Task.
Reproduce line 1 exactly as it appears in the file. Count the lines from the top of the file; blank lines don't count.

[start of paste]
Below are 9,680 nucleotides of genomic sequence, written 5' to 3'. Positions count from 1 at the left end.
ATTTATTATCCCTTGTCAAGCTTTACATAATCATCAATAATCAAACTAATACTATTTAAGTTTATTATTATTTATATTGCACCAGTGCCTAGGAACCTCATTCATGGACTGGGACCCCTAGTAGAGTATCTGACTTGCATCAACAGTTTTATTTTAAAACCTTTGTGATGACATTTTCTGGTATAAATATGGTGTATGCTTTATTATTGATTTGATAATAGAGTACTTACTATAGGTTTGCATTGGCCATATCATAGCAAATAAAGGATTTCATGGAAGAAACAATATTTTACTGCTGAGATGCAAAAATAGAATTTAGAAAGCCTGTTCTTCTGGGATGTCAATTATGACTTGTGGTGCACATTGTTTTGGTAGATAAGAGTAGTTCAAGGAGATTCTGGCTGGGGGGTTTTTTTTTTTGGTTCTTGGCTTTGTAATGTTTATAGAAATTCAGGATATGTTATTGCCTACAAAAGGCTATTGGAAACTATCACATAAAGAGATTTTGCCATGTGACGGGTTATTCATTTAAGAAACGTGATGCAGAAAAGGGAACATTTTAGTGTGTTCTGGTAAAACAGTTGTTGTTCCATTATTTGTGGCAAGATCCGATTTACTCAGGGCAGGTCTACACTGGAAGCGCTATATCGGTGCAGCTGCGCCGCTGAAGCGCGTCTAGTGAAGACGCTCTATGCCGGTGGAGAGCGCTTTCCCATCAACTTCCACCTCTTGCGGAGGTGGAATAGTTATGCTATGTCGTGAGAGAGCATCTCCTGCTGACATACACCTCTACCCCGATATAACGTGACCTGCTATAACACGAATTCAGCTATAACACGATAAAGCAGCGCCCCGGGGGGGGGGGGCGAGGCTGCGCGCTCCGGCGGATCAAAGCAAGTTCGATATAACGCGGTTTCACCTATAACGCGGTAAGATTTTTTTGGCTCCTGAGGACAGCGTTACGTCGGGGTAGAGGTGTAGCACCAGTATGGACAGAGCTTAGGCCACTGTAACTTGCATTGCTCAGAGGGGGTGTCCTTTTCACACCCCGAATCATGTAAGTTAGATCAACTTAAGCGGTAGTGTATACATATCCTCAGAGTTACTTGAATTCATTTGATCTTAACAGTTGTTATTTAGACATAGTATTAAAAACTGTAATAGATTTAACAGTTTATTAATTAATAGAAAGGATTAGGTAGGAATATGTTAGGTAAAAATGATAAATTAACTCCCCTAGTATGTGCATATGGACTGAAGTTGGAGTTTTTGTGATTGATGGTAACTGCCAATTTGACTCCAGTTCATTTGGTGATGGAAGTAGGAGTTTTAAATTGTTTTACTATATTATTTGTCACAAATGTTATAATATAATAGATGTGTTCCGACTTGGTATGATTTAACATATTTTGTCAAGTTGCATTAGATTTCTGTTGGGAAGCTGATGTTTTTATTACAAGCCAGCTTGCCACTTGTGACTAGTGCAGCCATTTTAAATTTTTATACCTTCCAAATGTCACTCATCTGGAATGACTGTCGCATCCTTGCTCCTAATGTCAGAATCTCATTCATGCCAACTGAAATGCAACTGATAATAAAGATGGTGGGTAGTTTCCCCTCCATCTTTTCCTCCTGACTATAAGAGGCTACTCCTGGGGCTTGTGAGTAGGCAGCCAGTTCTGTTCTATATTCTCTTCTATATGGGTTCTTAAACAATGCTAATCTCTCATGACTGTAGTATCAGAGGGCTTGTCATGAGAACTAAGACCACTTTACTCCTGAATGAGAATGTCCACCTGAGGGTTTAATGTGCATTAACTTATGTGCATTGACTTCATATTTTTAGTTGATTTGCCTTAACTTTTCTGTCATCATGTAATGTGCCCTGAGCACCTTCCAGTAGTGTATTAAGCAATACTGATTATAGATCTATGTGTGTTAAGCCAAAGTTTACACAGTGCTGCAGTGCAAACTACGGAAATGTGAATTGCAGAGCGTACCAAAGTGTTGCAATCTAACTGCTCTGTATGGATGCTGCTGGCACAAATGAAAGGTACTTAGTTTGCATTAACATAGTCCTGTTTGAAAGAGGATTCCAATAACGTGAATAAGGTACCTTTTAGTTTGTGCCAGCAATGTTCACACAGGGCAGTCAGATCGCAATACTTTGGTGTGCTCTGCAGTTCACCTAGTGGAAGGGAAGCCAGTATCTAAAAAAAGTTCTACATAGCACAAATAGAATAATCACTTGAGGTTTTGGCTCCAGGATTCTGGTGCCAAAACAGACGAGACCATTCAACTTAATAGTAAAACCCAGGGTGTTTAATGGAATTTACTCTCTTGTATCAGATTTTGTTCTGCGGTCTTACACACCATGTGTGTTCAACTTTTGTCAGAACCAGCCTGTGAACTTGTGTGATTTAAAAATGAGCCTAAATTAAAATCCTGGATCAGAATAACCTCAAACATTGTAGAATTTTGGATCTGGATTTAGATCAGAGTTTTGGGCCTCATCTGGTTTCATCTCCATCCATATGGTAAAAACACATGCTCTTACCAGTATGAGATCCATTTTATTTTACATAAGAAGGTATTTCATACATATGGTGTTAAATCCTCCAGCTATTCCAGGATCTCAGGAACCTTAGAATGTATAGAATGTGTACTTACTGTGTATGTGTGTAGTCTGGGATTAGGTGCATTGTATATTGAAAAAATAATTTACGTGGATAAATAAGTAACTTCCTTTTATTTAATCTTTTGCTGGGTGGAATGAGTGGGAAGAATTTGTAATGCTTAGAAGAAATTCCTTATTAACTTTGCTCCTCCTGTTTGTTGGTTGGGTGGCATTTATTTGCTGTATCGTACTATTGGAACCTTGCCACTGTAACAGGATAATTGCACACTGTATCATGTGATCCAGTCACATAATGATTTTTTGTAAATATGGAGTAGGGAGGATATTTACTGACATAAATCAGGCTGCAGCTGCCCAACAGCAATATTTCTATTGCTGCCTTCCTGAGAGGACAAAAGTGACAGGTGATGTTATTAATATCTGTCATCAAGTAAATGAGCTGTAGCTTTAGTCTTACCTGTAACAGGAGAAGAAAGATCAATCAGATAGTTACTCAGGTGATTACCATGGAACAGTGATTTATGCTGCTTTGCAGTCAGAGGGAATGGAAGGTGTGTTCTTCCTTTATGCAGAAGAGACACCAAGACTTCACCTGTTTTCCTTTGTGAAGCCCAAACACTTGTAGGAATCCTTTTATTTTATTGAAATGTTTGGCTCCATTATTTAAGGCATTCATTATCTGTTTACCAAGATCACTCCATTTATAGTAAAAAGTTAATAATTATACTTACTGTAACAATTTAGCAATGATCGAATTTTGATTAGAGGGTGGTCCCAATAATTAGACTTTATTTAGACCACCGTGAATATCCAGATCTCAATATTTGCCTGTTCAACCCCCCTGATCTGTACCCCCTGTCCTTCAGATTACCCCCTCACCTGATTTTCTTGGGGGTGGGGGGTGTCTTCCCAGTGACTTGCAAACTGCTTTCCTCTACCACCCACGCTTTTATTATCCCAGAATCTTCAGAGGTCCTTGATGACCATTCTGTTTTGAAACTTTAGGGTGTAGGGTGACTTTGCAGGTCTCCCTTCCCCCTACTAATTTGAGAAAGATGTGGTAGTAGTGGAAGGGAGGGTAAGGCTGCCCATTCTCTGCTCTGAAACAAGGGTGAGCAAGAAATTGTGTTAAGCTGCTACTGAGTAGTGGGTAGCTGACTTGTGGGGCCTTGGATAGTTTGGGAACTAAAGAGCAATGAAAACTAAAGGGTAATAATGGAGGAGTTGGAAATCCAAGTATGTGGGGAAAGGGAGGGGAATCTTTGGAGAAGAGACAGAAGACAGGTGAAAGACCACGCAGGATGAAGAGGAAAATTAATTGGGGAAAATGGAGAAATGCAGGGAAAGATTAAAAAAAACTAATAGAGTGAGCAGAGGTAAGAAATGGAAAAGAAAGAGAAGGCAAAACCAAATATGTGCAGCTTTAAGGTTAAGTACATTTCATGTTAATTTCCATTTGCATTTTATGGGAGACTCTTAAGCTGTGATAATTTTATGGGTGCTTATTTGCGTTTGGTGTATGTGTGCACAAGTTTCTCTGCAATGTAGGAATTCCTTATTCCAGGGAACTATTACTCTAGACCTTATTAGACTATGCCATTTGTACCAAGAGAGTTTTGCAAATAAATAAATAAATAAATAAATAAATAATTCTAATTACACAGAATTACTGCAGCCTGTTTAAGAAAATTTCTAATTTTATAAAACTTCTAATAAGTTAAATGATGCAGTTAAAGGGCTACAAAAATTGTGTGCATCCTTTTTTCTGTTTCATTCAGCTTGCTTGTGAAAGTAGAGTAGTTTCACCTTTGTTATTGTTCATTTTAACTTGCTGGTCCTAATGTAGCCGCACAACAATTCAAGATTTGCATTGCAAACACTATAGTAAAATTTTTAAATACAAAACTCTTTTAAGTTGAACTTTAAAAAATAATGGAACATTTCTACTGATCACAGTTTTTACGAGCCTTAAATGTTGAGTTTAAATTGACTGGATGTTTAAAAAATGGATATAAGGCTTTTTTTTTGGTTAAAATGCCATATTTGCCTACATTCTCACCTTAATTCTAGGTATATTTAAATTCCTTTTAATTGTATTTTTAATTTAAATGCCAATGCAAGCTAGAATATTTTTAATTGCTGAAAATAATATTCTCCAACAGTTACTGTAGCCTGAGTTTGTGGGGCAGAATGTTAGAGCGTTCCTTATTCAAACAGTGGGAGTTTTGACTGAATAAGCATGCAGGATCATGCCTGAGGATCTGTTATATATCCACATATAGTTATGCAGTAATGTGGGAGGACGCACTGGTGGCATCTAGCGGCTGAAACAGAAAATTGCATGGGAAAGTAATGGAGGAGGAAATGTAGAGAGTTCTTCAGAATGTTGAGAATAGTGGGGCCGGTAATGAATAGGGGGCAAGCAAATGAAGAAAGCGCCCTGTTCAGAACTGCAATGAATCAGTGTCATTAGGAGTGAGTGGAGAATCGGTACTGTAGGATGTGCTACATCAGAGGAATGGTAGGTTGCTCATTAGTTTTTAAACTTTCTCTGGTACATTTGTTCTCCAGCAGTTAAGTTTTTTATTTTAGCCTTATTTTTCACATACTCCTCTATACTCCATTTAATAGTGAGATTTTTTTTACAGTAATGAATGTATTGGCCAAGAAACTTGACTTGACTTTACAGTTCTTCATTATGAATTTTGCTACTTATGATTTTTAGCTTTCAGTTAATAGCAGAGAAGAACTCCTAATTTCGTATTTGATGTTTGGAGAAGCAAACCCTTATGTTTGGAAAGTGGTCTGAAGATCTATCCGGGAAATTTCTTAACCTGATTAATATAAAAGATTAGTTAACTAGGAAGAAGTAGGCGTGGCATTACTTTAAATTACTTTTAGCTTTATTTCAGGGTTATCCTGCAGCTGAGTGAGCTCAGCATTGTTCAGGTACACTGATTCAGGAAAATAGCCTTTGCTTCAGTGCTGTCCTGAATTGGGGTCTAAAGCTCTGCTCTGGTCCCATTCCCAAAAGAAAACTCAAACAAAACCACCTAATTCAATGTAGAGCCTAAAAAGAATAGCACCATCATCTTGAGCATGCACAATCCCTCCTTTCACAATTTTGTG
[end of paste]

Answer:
Below are 9,680 nucleotides of genomic sequence, written 5' to 3'. Positions count from 1 at the left end.